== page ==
"We do have all the freedom in the world to propose anything, because that's the whole point, proposing something that Nintendo could not do on their own or something that is completely crazy," said Soliani.
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And crazy is the keyword here, as Sparks of Hope plays significantly differently to Kingdom Battle. The games may look similar and have familiar beats, but this is a very unique approach to the Mario + Rabbids series, one where the heavy-focus on strategy has been partly side-lined in favour of adventuring and exploration. You can see this in how the combat is served up, as the linear nature of Kingdom Battle has been axed. In Sparks of Hope, players will be able to travel to different planets in the galaxy to help save the powerful Sparks (which are combinations of Lumas and Rabbids) that are dotted around. And because of this design, Ubisoft Milan has chosen to create freely explorable locations where you can interact with characters, take on side quests, and when necessary, still start a fight.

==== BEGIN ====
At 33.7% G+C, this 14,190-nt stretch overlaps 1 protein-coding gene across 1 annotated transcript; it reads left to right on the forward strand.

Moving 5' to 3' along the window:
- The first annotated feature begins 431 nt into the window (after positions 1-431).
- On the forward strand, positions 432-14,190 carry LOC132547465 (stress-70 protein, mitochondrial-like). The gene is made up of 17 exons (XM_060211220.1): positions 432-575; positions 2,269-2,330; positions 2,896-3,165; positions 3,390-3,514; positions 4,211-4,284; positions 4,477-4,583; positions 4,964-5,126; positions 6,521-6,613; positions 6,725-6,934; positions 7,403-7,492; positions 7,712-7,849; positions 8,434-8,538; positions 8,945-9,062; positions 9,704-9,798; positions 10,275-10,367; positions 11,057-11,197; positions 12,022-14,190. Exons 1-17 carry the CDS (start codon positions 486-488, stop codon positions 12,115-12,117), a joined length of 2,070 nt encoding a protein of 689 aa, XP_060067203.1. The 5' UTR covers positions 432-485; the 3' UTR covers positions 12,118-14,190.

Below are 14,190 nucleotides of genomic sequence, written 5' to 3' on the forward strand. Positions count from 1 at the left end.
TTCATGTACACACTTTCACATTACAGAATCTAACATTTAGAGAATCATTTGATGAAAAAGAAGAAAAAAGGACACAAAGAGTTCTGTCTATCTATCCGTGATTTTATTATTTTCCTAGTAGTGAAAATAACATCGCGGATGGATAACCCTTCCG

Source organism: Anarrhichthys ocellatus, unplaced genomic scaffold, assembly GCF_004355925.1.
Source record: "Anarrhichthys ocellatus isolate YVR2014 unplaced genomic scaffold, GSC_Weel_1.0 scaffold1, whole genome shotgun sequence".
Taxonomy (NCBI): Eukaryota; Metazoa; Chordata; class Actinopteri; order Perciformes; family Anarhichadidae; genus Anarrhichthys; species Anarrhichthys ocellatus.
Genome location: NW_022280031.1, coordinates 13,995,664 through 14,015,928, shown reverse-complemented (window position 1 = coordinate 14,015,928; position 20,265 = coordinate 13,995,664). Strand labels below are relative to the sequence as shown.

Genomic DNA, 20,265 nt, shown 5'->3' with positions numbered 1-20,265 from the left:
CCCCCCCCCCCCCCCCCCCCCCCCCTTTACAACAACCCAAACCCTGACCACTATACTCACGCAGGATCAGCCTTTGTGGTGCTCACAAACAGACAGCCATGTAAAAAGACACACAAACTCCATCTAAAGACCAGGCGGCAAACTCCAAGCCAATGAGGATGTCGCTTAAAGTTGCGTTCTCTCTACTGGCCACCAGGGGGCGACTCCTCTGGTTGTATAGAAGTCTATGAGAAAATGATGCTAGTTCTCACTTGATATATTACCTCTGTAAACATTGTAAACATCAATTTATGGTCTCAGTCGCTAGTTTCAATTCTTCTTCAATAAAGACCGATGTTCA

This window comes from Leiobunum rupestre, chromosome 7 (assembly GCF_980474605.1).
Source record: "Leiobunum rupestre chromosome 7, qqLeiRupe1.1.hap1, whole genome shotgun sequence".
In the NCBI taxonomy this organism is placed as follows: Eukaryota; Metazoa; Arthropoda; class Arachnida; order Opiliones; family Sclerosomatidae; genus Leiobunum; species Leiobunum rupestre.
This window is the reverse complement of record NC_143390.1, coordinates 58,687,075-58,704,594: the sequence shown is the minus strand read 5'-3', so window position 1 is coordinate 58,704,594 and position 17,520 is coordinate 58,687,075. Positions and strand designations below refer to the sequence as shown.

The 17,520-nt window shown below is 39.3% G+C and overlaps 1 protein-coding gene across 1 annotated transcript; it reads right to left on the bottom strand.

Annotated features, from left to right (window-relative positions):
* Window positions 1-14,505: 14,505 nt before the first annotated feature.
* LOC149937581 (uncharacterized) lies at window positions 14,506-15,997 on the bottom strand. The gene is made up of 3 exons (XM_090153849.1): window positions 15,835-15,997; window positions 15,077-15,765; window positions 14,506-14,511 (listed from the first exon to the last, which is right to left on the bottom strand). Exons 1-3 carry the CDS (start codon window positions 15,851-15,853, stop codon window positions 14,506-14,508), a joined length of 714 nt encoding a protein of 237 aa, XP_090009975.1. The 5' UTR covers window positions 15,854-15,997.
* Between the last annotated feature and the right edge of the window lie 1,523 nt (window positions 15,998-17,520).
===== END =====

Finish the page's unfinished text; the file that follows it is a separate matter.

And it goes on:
"In Sparks of Hope, you basically navigate and discover the planet as you please," Soliani told me. "You decide where to embark on a combat or help inhabitants of a planet, so there's a circular kind of movement inside the world that gives a lot of agency to the player, and this is what we were searching for."